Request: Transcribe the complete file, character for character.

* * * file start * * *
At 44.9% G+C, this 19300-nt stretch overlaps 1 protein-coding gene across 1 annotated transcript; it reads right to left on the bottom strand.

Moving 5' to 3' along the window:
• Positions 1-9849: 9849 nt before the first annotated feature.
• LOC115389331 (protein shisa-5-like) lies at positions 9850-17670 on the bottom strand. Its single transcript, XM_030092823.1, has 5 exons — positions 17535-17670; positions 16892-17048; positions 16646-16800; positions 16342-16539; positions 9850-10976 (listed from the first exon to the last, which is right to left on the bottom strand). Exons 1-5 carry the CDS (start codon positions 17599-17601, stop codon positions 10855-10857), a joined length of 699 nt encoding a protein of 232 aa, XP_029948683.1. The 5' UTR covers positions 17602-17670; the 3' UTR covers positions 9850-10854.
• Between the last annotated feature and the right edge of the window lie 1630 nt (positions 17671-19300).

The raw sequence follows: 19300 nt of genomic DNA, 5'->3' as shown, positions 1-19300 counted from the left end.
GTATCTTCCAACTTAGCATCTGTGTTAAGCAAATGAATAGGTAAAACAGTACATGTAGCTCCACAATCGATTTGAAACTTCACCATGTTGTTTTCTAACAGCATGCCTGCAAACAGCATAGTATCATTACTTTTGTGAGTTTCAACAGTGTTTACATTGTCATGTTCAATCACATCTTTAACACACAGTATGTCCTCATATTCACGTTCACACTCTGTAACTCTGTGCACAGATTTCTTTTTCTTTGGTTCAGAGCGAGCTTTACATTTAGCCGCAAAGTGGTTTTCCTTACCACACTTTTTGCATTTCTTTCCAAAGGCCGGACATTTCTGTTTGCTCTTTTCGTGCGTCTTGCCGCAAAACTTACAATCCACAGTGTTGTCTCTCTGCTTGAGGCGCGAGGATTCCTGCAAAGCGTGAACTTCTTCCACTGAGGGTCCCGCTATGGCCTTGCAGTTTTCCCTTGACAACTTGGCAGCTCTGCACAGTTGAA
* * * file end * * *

At 44.9% G+C, this 19300-nt stretch overlaps 1 protein-coding gene across 1 annotated transcript; it reads right to left on the bottom strand.

Moving 5' to 3' along the window:
• Positions 1-9849: 9849 nt before the first annotated feature.
• LOC115389331 (protein shisa-5-like) lies at positions 9850-17670 on the bottom strand. Its single transcript, XM_030092823.1, has 5 exons — positions 17535-17670; positions 16892-17048; positions 16646-16800; positions 16342-16539; positions 9850-10976 (listed from the first exon to the last, which is right to left on the bottom strand). Exons 1-5 carry the CDS (start codon positions 17599-17601, stop codon positions 10855-10857), a joined length of 699 nt encoding a protein of 232 aa, XP_029948683.1. The 5' UTR covers positions 17602-17670; the 3' UTR covers positions 9850-10854.
• Between the last annotated feature and the right edge of the window lie 1630 nt (positions 17671-19300).

The raw sequence follows: 19300 nt of genomic DNA, 5'->3' as shown, positions 1-19300 counted from the left end.
GTATCTTCCAACTTAGCATCTGTGTTAAGCAAATGAATAGGTAAAACAGTACATGTAGCTCCACAATCGATTTGAAACTTCACCATGTTGTTTTCTAACAGCATGCCTGCAAACAGCATAGTATCATTACTTTTGTGAGTTTCAACAGTGTTTACATTGTCATGTTCAATCACATCTTTAACACACAGTATGTCCTCATATTCACGTTCACACTCTGTAACTCTGTGCACAGATTTCTTTTTCTTTGGTTCAGAGCGAGCTTTACATTTAGCCGCAAAGTGGTTTTCCTTACCACACTTTTTGCATTTCTTTCCAAAGGCCGGACATTTCTGTTTGCTCTTTTCGTGCGTCTTGCCGCAAAACTTACAATCCACAGTGTTGTCTCTCTGCTTGAGGCGCGAGGATTCCTGCAAAGCGTGAACTTCTTCCACTGAGGGTCCCGCTATGGCCTTGCAGTTTTCCCTTGACAACTTGGCAGCTCTGCACAGTTGAA